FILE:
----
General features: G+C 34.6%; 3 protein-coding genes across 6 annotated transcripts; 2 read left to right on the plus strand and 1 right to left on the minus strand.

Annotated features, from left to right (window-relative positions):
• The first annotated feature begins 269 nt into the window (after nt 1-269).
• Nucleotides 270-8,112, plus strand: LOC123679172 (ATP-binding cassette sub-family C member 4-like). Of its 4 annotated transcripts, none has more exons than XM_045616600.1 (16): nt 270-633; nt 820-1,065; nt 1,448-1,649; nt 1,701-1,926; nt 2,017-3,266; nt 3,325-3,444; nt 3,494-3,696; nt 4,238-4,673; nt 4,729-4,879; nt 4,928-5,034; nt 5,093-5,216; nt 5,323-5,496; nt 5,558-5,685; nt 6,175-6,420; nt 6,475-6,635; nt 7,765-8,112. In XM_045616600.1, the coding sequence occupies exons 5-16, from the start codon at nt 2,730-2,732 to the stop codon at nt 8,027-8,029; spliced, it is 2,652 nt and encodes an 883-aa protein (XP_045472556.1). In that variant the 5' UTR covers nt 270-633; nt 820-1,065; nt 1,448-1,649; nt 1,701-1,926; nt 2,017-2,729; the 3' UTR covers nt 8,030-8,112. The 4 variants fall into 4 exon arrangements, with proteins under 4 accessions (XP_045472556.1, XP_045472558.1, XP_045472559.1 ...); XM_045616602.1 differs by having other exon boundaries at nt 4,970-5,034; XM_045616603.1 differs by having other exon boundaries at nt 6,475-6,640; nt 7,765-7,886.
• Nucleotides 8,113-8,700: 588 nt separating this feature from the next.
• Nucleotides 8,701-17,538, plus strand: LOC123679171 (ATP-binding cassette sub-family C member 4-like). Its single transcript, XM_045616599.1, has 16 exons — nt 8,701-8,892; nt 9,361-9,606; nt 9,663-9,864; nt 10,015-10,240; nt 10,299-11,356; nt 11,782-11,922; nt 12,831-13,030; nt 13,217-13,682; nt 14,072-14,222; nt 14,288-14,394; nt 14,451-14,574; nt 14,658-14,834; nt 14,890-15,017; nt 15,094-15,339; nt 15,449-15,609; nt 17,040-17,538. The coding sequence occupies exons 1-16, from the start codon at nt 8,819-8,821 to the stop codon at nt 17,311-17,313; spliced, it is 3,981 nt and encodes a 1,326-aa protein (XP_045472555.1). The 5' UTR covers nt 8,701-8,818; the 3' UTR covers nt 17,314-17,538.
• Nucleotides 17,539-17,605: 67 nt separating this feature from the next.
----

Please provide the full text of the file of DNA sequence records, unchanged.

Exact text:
General features: G+C 34.6%; 3 protein-coding genes across 6 annotated transcripts; 2 read left to right on the plus strand and 1 right to left on the minus strand.

Annotated features, from left to right (window-relative positions):
• The first annotated feature begins 269 nt into the window (after nt 1-269).
• Nucleotides 270-8,112, plus strand: LOC123679172 (ATP-binding cassette sub-family C member 4-like). Of its 4 annotated transcripts, none has more exons than XM_045616600.1 (16): nt 270-633; nt 820-1,065; nt 1,448-1,649; nt 1,701-1,926; nt 2,017-3,266; nt 3,325-3,444; nt 3,494-3,696; nt 4,238-4,673; nt 4,729-4,879; nt 4,928-5,034; nt 5,093-5,216; nt 5,323-5,496; nt 5,558-5,685; nt 6,175-6,420; nt 6,475-6,635; nt 7,765-8,112. In XM_045616600.1, the coding sequence occupies exons 5-16, from the start codon at nt 2,730-2,732 to the stop codon at nt 8,027-8,029; spliced, it is 2,652 nt and encodes an 883-aa protein (XP_045472556.1). In that variant the 5' UTR covers nt 270-633; nt 820-1,065; nt 1,448-1,649; nt 1,701-1,926; nt 2,017-2,729; the 3' UTR covers nt 8,030-8,112. The 4 variants fall into 4 exon arrangements, with proteins under 4 accessions (XP_045472556.1, XP_045472558.1, XP_045472559.1 ...); XM_045616602.1 differs by having other exon boundaries at nt 4,970-5,034; XM_045616603.1 differs by having other exon boundaries at nt 6,475-6,640; nt 7,765-7,886.
• Nucleotides 8,113-8,700: 588 nt separating this feature from the next.
• Nucleotides 8,701-17,538, plus strand: LOC123679171 (ATP-binding cassette sub-family C member 4-like). Its single transcript, XM_045616599.1, has 16 exons — nt 8,701-8,892; nt 9,361-9,606; nt 9,663-9,864; nt 10,015-10,240; nt 10,299-11,356; nt 11,782-11,922; nt 12,831-13,030; nt 13,217-13,682; nt 14,072-14,222; nt 14,288-14,394; nt 14,451-14,574; nt 14,658-14,834; nt 14,890-15,017; nt 15,094-15,339; nt 15,449-15,609; nt 17,040-17,538. The coding sequence occupies exons 1-16, from the start codon at nt 8,819-8,821 to the stop codon at nt 17,311-17,313; spliced, it is 3,981 nt and encodes a 1,326-aa protein (XP_045472555.1). The 5' UTR covers nt 8,701-8,818; the 3' UTR covers nt 17,314-17,538.
• Nucleotides 17,539-17,605: 67 nt separating this feature from the next.